Cryogenic Temperatures and High Performance Plastics

Cryogenics is the study of the production and behavior of materials at very low temperatures. Cryogenics and Plastics A cryogenic environment exhibits temperatures below -150°C.  Many modern industries use cryogenics in a wide variety of applications.  Some of these applications include cryogenic fuels, spacecraft hardware as well a machinery for medical and bio-science. Applications include freezers and magnetic resonance imaging (MRI), particle accelerators, and superconducting magnets.  Curbell Plastics® recently published a white paper by Dr. Keith Hechtel on the effect of cryogenic temperatures on some common high performance plastics.  This article will briefly summarize some of the white paper’s main points.

  1. Mechanical Properties

Generally speaking, all materials exhibit greater hardness and stiffness when exposed to cryogenic temperatures.  For example, the compressive modulus of PTFE increases from 100 kpsi to 900 kpsi when cooled from room temperature to 20°K (-424°F).  However, materials at cryogenic temperatures become more brittle and have a lower Izod impact strength and tensile elongation.  Tensile elongation describes how far a material will bend under pressure before snapping.  Plastics are already more prone to snapping than many metals. Therefore special precautions must be taken when using plastics in a design for a cryogenic environment that is subject to a high amount of pressure or impact.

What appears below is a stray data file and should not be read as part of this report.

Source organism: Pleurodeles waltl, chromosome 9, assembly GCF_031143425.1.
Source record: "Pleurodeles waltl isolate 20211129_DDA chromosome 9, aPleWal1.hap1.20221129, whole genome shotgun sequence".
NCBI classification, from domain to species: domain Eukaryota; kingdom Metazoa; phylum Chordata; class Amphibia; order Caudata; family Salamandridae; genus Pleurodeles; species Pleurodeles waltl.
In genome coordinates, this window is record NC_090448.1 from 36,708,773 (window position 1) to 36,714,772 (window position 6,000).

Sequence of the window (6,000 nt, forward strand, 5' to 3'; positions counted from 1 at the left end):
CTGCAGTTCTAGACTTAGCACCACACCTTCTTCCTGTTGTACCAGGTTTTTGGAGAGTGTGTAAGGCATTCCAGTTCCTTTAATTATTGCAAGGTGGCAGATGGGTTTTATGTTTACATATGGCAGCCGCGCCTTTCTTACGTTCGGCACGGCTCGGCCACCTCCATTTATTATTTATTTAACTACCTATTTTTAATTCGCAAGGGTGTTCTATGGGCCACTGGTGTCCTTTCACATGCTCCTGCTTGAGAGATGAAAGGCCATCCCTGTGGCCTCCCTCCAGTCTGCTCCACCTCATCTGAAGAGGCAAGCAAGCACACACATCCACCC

1. Thermal Properties

It is important to consider the high CTE or coefficient of thermal expansion of plastics when designing plastic components for a cryogenic application. Basically, plastics tend to shrink more than other materials when cooled and expand more when heated.  For example, when materials are cooled from room temperature to nearly 0°K, PTFE contracts by 2.2% while aluminum contracts by less than 0.5%.  This shrinkage can cause real problems in applications where metal and plastic components must remain in close contact. Hechtel also points out that carbon and glass fibers can be used to mitigate this shrinkage issue.

  1. Friction and Wear

Cryogenic processing or hardening has been used since the 1960’s to increase the wear resistance of steel.  The same basic principles apply to plastics as well.  Generally speaking, the harder the material, the lower the friction and wear.  Hechtel uses the example of an athletic shoe versus a dress shoe-the athletic shoe has a softer sole and creates more friction against the ground.  Plastics become harder as temperatures drop and therefore exhibit less friction.  Plastic bearings, for example, have the added benefit of showing good resistance to wear even without lubrication.  This property is especially important in cryogenic temperatures. Many oils and other lubricants may perform less effectively at these very low temperatures. 

For more information and a large array of illustrative charts please check out the original white paper.

Do you work with cryogenic environments in your industry?  Tell me about it in the comments section below.

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